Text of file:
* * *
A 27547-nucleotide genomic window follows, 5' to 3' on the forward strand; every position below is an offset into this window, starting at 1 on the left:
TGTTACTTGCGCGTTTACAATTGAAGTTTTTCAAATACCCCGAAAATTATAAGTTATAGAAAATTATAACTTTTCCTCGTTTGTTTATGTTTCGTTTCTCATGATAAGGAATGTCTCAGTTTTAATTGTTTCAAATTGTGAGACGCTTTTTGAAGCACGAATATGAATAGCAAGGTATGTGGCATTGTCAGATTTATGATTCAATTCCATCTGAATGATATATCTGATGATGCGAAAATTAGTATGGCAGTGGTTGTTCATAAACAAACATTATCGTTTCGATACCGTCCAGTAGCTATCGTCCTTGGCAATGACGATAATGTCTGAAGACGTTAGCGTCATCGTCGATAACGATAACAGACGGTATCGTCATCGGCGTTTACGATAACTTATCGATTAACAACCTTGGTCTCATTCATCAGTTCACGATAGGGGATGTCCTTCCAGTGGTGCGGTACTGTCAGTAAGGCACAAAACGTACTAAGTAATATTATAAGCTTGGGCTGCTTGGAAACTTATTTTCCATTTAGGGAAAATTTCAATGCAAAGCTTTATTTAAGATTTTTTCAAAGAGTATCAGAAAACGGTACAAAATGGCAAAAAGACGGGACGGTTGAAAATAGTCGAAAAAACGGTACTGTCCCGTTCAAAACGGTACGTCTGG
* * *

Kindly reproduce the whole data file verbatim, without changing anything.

A 27547-nucleotide genomic window follows, 5' to 3' on the forward strand; every position below is an offset into this window, starting at 1 on the left:
TGTTACTTGCGCGTTTACAATTGAAGTTTTTCAAATACCCCGAAAATTATAAGTTATAGAAAATTATAACTTTTCCTCGTTTGTTTATGTTTCGTTTCTCATGATAAGGAATGTCTCAGTTTTAATTGTTTCAAATTGTGAGACGCTTTTTGAAGCACGAATATGAATAGCAAGGTATGTGGCATTGTCAGATTTATGATTCAATTCCATCTGAATGATATATCTGATGATGCGAAAATTAGTATGGCAGTGGTTGTTCATAAACAAACATTATCGTTTCGATACCGTCCAGTAGCTATCGTCCTTGGCAATGACGATAATGTCTGAAGACGTTAGCGTCATCGTCGATAACGATAACAGACGGTATCGTCATCGGCGTTTACGATAACTTATCGATTAACAACCTTGGTCTCATTCATCAGTTCACGATAGGGGATGTCCTTCCAGTGGTGCGGTACTGTCAGTAAGGCACAAAACGTACTAAGTAATATTATAAGCTTGGGCTGCTTGGAAACTTATTTTCCATTTAGGGAAAATTTCAATGCAAAGCTTTATTTAAGATTTTTTCAAAGAGTATCAGAAAACGGTACAAAATGGCAAAAAGACGGGACGGTTGAAAATAGTCGAAAAAACGGTACTGTCCCGTTCAAAACGGTACGTCTGG